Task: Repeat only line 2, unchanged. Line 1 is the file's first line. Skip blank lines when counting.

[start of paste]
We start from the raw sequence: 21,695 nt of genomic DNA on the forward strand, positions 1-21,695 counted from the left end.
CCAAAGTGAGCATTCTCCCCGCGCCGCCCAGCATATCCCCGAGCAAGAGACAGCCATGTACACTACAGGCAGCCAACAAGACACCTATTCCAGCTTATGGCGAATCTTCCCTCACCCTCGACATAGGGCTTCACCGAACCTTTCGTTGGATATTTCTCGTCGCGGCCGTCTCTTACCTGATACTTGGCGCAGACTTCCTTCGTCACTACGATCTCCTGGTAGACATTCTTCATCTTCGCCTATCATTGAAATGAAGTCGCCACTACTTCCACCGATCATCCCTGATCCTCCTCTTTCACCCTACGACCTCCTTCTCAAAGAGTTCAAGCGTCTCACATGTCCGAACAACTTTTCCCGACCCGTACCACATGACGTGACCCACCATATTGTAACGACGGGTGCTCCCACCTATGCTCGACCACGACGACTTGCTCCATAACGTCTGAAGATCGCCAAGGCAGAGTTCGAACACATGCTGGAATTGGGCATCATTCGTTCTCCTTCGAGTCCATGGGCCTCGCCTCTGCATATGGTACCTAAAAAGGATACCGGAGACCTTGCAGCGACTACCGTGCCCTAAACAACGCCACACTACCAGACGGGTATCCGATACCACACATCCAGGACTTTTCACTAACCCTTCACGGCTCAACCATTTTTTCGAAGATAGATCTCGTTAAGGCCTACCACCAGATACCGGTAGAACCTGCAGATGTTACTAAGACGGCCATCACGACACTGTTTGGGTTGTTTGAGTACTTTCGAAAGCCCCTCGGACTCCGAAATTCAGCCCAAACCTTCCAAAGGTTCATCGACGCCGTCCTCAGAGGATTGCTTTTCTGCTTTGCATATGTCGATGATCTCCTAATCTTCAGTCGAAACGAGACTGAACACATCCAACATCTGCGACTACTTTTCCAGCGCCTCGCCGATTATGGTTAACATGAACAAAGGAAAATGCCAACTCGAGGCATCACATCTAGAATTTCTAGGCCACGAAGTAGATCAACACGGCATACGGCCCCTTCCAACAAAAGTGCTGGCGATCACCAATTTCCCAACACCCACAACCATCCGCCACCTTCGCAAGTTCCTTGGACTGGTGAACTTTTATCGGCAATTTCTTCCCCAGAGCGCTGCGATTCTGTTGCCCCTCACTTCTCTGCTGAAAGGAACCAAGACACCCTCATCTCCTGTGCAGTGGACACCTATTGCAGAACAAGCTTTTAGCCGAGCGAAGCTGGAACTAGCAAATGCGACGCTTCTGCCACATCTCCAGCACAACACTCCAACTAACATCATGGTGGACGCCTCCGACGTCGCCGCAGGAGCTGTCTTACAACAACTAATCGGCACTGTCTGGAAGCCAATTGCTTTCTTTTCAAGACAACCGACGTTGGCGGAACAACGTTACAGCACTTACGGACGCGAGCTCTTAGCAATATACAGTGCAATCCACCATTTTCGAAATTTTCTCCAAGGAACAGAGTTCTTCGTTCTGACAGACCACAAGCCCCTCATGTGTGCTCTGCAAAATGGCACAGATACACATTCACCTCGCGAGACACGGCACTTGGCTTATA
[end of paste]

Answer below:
CCAAAGTGAGCATTCTCCCCGCGCCGCCCAGCATATCCCCGAGCAAGAGACAGCCATGTACACTACAGGCAGCCAACAAGACACCTATTCCAGCTTATGGCGAATCTTCCCTCACCCTCGACATAGGGCTTCACCGAACCTTTCGTTGGATATTTCTCGTCGCGGCCGTCTCTTACCTGATACTTGGCGCAGACTTCCTTCGTCACTACGATCTCCTGGTAGACATTCTTCATCTTCGCCTATCATTGAAATGAAGTCGCCACTACTTCCACCGATCATCCCTGATCCTCCTCTTTCACCCTACGACCTCCTTCTCAAAGAGTTCAAGCGTCTCACATGTCCGAACAACTTTTCCCGACCCGTACCACATGACGTGACCCACCATATTGTAACGACGGGTGCTCCCACCTATGCTCGACCACGACGACTTGCTCCATAACGTCTGAAGATCGCCAAGGCAGAGTTCGAACACATGCTGGAATTGGGCATCATTCGTTCTCCTTCGAGTCCATGGGCCTCGCCTCTGCATATGGTACCTAAAAAGGATACCGGAGACCTTGCAGCGACTACCGTGCCCTAAACAACGCCACACTACCAGACGGGTATCCGATACCACACATCCAGGACTTTTCACTAACCCTTCACGGCTCAACCATTTTTTCGAAGATAGATCTCGTTAAGGCCTACCACCAGATACCGGTAGAACCTGCAGATGTTACTAAGACGGCCATCACGACACTGTTTGGGTTGTTTGAGTACTTTCGAAAGCCCCTCGGACTCCGAAATTCAGCCCAAACCTTCCAAAGGTTCATCGACGCCGTCCTCAGAGGATTGCTTTTCTGCTTTGCATATGTCGATGATCTCCTAATCTTCAGTCGAAACGAGACTGAACACATCCAACATCTGCGACTACTTTTCCAGCGCCTCGCCGATTATGGTTAACATGAACAAAGGAAAATGCCAACTCGAGGCATCACATCTAGAATTTCTAGGCCACGAAGTAGATCAACACGGCATACGGCCCCTTCCAACAAAAGTGCTGGCGATCACCAATTTCCCAACACCCACAACCATCCGCCACCTTCGCAAGTTCCTTGGACTGGTGAACTTTTATCGGCAATTTCTTCCCCAGAGCGCTGCGATTCTGTTGCCCCTCACTTCTCTGCTGAAAGGAACCAAGACACCCTCATCTCCTGTGCAGTGGACACCTATTGCAGAACAAGCTTTTAGCCGAGCGAAGCTGGAACTAGCAAATGCGACGCTTCTGCCACATCTCCAGCACAACACTCCAACTAACATCATGGTGGACGCCTCCGACGTCGCCGCAGGAGCTGTCTTACAACAACTAATCGGCACTGTCTGGAAGCCAATTGCTTTCTTTTCAAGACAACCGACGTTGGCGGAACAACGTTACAGCACTTACGGACGCGAGCTCTTAGCAATATACAGTGCAATCCACCATTTTCGAAATTTTCTCCAAGGAACAGAGTTCTTCGTTCTGACAGACCACAAGCCCCTCATGTGTGCTCTGCAAAATGGCACAGATACACATTCACCTCGCGAGACACGGCACTTGGCTTATA